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Old sets of china tell us about dining fashions of the past. With dishes for specific foods, they show us what people valued when serving a meal. They provide insight into manners that were employed at the tables of our ancestors.
A complete set of Haviland would have many dishes that arenít produced in todayís patterns. A set made in 1910 was offered with 106 pieces--all for $20.00! Curved dishes in a half moon shape are bone plates for fish bones. Fish was often served as a first course. Bowls with a wide rim are soup bowls. Soup was an important part of the dinner. A set may include small round plates seemingly sized for a doll. These are butter dishes, designed to hold one pat of butter. Berry bowls, smaller than soup or cereal bowls, held fresh fruit that came at the end of the meal. They were used with a special cutlery set of small forks and a serving spoon.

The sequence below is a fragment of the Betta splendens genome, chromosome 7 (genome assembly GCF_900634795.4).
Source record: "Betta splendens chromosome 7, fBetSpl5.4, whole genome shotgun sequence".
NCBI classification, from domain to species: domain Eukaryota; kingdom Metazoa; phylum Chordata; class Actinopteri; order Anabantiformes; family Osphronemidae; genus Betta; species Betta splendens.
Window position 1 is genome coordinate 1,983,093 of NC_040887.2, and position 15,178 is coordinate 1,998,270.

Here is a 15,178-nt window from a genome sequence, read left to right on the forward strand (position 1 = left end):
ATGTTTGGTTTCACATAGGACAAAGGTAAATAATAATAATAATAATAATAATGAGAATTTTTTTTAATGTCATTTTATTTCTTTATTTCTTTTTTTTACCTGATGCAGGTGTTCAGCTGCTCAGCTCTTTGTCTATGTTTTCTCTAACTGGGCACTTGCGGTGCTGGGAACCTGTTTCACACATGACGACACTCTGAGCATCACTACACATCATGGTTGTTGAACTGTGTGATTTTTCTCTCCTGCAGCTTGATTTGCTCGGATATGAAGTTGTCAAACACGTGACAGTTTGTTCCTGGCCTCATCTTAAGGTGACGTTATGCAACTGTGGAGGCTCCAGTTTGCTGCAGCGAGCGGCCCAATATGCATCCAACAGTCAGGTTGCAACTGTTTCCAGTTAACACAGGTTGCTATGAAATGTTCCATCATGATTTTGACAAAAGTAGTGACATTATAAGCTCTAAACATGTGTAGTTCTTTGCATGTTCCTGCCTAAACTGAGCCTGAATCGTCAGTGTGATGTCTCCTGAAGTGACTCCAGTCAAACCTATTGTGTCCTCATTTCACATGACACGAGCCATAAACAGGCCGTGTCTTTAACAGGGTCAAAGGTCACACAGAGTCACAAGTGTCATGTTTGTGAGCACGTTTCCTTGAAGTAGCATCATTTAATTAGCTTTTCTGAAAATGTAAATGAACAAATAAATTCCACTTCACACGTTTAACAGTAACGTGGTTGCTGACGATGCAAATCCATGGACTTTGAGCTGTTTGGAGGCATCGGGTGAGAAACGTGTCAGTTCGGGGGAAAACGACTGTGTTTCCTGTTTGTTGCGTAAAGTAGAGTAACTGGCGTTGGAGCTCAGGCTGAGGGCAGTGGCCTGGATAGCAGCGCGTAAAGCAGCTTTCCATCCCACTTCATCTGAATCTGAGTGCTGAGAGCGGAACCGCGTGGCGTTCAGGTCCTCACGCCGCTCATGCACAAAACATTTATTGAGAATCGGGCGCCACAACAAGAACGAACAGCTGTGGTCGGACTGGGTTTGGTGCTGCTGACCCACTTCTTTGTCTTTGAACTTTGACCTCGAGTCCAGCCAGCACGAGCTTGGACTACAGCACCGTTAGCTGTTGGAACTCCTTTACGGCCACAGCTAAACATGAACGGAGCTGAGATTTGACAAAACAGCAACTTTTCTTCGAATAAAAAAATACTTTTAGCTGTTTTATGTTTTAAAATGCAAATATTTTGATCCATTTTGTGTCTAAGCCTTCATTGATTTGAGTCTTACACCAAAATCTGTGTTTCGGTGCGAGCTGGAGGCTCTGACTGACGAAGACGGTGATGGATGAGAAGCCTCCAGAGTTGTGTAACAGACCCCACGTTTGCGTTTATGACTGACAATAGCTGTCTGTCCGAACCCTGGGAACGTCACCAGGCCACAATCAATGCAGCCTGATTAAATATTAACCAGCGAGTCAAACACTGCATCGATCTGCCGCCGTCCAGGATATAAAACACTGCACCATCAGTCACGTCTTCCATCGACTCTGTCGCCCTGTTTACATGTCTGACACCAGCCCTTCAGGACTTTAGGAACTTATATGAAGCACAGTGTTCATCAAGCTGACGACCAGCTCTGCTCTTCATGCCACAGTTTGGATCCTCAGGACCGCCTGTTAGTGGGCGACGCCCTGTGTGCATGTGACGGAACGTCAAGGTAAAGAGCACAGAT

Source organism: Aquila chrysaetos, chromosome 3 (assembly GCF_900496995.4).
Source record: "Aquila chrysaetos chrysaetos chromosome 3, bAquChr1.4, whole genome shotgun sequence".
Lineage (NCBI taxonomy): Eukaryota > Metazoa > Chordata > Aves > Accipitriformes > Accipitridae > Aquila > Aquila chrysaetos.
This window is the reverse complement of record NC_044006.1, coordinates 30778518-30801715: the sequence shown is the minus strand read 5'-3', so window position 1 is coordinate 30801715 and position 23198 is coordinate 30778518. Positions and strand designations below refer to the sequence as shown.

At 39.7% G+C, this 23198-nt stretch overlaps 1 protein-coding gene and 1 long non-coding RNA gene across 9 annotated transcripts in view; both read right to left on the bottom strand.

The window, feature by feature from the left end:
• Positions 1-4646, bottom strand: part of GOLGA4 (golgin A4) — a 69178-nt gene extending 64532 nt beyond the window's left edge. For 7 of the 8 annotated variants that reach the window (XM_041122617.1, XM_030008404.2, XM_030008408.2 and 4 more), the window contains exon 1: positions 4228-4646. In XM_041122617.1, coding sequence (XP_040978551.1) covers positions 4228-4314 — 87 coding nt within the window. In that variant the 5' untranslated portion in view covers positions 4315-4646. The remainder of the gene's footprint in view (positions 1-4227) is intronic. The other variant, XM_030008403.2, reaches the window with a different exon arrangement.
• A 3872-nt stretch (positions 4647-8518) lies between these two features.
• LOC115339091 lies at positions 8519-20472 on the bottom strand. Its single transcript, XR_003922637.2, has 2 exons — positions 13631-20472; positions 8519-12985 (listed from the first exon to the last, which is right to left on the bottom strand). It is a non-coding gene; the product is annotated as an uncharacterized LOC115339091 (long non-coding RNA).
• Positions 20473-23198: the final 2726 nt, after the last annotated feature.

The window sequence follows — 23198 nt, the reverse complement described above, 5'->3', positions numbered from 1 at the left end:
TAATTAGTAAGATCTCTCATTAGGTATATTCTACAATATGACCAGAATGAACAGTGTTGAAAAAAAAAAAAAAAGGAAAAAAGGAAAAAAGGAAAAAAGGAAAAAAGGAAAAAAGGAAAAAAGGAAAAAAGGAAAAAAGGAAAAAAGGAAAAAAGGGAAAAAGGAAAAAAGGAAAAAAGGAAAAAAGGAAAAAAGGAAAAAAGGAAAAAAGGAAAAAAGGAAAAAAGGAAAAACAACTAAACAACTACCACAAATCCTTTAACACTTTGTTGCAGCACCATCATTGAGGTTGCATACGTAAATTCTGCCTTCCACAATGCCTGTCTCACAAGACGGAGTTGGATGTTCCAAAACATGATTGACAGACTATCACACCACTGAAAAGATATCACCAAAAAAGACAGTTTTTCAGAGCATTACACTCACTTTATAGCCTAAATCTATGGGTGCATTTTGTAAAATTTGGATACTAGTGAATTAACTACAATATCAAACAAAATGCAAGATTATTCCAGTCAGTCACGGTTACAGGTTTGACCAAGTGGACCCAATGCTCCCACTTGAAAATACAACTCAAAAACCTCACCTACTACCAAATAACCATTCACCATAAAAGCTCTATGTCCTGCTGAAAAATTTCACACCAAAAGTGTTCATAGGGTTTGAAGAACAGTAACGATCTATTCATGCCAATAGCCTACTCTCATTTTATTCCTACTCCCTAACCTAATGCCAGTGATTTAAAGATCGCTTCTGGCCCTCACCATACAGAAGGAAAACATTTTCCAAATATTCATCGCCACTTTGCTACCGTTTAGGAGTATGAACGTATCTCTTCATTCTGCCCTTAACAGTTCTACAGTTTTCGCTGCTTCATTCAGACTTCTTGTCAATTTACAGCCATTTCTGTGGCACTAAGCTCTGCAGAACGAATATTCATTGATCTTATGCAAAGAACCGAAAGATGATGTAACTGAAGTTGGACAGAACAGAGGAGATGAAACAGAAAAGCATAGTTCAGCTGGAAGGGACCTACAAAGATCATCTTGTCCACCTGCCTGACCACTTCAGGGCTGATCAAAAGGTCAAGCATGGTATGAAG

Haviland was a well known maker of pottery for the American market for 100 years. Located in Limoges, France, the company and its offshoots produced 60,000 patterns and hundreds of thousands of pieces for the export market. Middle class Americans purchased sets of Haviland for their good dishes. Carefully kept and displayed, brought out only for special occasions, these dishes remain in many families as treasured items of family history.
Article by: St. Louis Public Library staff